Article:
One of the first things I did was send out a survey to my teammates asking for everyone's preferences on fielding positions. There was a lot of variety—some people only liked a couple positions, some people liked playing only infield or outfield, and some had no preferences at all. I quickly realized that with 10 fielding positions—our league plays with 4 outfielders—and ~13 players, the number of possible fielding lineups was immense at 13!/3!, or more than 1 billion! I reasoned that I could save time and improve player satisfaction by writing a program to determine optimal fielding lineups for maximum player happiness, based on the survey results.
The first implementation of the program, written in MATLAB, worked like this:
- Generate a random lineup.
- If fewer than 3 women are on the field, discard the lineup and start again from step 1. This is a coed league requirement to avoid penalties.
- Score the lineup, giving 1 point if a player likes their position, 0 if they are neutral, and -1 if they dislike it.
- If the lineup's score is equal to or greater than the current best lineup found, output it as text.
- Loop back to step 1.
This worked well, and generally after 10-15 seconds of searching, the program stumbled upon an arrangement where everyone liked where they were playing. However, I noticed a problem: since the program sought only to maximize score, players who liked more positions were more likely to be placed in lineups, and conversely, players who were choosier were more likely to be benched. Since I also wanted to equalize play time, this was not an acceptable behavior.
To fix this, I altered the scoring step, focusing on individual player satisfaction—i.e., for this player in this position, are they as happy as they can be? I represented maximum happiness as the most-positive response they gave, as some players were neutral on everything. I also shifted from a -1 to 1 scale to a 1 to 3 scale, since happiness is like length in that it can't be negative. The new scoring step was:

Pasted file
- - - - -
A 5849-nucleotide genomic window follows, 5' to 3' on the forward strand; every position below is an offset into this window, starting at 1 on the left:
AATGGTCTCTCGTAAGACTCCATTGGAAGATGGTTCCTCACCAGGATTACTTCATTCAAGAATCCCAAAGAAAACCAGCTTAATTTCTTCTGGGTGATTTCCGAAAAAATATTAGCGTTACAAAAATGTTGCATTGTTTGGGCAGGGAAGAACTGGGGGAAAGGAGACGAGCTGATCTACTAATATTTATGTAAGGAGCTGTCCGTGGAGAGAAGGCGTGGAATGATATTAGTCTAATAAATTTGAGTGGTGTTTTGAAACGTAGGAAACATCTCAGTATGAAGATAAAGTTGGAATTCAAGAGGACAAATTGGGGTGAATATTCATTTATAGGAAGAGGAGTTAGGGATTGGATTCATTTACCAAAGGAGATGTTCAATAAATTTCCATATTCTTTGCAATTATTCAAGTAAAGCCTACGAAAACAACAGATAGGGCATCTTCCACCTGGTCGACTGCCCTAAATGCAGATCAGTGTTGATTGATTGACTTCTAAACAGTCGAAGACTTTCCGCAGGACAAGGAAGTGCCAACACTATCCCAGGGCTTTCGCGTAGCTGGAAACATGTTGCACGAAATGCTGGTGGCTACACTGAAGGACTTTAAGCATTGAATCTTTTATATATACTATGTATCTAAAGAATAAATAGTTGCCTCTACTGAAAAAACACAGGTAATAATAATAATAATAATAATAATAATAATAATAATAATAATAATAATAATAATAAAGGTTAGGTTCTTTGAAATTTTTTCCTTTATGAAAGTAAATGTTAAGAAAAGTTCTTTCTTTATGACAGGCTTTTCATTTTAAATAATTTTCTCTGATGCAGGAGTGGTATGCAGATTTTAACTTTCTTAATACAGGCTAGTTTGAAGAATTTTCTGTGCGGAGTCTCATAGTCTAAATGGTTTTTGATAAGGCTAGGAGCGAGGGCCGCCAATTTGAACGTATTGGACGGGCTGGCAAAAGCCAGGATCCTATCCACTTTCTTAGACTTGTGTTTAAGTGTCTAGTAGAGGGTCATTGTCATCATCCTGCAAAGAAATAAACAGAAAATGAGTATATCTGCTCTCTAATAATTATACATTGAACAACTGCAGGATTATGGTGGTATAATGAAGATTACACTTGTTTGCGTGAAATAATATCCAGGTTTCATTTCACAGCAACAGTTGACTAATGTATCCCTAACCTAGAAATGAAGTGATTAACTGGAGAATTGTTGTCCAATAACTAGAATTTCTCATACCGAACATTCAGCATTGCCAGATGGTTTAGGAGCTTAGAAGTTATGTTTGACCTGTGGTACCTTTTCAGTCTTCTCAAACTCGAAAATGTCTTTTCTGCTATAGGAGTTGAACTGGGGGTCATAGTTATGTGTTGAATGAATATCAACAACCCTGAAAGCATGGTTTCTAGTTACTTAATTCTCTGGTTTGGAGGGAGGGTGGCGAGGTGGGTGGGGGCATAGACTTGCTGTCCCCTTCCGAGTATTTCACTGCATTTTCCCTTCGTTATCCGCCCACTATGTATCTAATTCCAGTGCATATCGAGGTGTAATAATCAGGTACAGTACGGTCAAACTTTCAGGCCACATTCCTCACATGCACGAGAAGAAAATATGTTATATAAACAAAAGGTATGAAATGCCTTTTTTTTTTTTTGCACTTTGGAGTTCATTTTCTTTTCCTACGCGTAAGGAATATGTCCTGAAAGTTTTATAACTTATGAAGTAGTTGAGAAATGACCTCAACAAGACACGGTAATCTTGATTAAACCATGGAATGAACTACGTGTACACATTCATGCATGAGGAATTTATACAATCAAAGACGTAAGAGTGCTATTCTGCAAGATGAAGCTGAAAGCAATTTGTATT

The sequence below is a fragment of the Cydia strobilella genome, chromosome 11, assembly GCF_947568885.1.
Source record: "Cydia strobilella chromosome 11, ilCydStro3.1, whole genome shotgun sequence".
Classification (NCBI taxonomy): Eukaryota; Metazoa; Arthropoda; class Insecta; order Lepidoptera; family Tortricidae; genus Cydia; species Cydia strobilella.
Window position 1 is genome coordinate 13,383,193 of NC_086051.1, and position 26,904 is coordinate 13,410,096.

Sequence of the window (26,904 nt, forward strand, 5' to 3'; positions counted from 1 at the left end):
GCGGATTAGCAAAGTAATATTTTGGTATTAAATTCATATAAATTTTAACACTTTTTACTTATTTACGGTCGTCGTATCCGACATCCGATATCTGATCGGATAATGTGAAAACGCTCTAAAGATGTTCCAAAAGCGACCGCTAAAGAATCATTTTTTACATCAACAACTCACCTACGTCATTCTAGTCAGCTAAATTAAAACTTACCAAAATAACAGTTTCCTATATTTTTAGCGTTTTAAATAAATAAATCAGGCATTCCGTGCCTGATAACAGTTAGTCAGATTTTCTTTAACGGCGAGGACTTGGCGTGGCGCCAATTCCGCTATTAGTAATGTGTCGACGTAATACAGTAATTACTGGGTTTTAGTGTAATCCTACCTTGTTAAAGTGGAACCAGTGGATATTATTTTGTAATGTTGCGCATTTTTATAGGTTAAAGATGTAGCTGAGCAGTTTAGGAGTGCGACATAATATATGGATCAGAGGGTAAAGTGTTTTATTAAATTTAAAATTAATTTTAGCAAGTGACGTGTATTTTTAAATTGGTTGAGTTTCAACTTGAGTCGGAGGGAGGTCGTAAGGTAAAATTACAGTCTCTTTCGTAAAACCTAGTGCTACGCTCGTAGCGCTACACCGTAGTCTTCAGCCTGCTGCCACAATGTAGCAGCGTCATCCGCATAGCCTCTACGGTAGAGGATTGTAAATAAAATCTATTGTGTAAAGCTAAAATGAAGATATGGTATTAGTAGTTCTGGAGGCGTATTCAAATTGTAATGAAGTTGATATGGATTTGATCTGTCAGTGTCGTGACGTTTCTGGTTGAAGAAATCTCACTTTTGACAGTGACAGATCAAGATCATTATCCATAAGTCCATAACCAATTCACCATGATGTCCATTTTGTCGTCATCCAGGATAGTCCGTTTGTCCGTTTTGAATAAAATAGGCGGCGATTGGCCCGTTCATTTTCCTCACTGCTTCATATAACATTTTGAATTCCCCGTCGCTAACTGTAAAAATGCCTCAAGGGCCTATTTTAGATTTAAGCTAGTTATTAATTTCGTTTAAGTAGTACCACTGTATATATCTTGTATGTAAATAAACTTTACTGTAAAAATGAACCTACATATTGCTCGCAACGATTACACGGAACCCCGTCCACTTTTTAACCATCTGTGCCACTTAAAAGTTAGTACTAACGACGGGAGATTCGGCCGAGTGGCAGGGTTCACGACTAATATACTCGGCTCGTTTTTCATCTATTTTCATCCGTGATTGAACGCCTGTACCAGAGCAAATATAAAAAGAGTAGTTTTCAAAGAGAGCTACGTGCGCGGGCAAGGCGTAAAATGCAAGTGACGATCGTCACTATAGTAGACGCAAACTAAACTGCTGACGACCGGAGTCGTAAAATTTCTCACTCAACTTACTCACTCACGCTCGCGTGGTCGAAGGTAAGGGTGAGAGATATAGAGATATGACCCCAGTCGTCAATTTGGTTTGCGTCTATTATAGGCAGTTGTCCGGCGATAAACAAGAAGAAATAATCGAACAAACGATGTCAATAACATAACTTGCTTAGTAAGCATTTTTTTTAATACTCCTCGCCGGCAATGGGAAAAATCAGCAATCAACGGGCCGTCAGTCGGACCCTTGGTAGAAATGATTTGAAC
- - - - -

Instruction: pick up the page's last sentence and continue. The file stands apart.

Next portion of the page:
- Score the lineup, giving 1/N points if the player dislikes their position, 2/N if they are neutral, and 3/N if they like it, where N represents the most-positive response that player gave on a 1-3 scale.
This new scoring method both maximized player happiness and equalized play time—a success! However, during our first game I realized there was still room for improvement when the program inadvertently placed newer players in high-pressure positions like shortstop and left field. I also began to realize that part of maximizing player happiness is maximizing the team's win probability, since everyone likes to win and people generally prefer to play positions where they are most likely to succeed.
To this end, I made one additional change. Prior to each game, I would open the cell array representing player preferences and update it with my own subjective assessments based on player performance in practices and games. I primarily used this step to steer the program away from putting players in positions where I thought they would not perform well based on my assessment. As the season progressed and I refined my ideas of who would play best where, a stability emerged from our lineups where players tended to play the same 1-2 positions, which they liked and were well-suited in terms of skills to play.
We ended up finishing 3rd out of 5 teams in our league during the regular season, with a win-loss record of 3-3. The real magic happened during the playoffs, where we unseated the #2 and #1 teams in a doubleheader to claim the championship! Overall I was very pleased with this optimization approach. I think it helped build team spirit by generating fair and successful lineups, leading to player satisfaction and the emergence of a team identity, a virtuous cycle that continues into our second season together.
The Danehy Dozen, 2017 champions of HubSports' Danehy Monday night spring league